Whoa, I got to say, June is just flying by, isn’t it? Between getting my first vaccination [YAYYYYYY!], market days, making, and my fun-loving children now being off school for their summer holidays, it’s full-on… kind of like always, ha! So no news there. I do plan, or rather hope, to take some time off during the summer though, probably in August. I’ll keep you posted on the details but maybe bear this in mind, in case you need me for any commission work that is time sensitive. Until then, it’s business as usual, except that I may have to keep little heads and hands busy somehow while I am in my workshop. I suspect there will be nightshifts… The joys of being a working Mama! Hope every parent in the same boat is finding ways to make it work for their families and little moments of time for themselves, too. Rest for carers is essential, so don’t forget to plan something lovely for yourself, too.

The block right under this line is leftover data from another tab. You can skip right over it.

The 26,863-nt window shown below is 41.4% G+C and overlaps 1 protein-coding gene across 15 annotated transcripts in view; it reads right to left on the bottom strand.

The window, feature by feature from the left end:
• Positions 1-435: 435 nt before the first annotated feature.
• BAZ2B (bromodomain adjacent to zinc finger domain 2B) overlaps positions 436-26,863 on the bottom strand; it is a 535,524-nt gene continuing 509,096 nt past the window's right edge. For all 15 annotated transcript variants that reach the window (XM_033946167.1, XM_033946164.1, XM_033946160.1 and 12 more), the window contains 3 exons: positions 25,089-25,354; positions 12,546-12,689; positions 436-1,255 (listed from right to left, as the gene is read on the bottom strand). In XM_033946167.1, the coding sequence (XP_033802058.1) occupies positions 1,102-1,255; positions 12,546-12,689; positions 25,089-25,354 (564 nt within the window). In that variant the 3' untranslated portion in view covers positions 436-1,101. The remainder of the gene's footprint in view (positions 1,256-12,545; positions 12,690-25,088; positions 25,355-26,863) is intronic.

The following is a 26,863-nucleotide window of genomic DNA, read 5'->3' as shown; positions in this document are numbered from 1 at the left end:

Anyway, as per my last journal post, this second [gasp] June post marks the start of a new series on here titled Female Reflections. In irregular intervals, I plan to interview inspiring women whose voices I would like to amplify and whose stories I would like to give another platform. The aim is simply to share with you the joy that meeting these characters has brought me. Perhaps, like me, you also experience a lot of friendly curiosity around your favourite makers, shakers, movers, artists, and people in general. If so, then this is for you. Keep reading more about their process, typical day, background, and inspiration or motivation.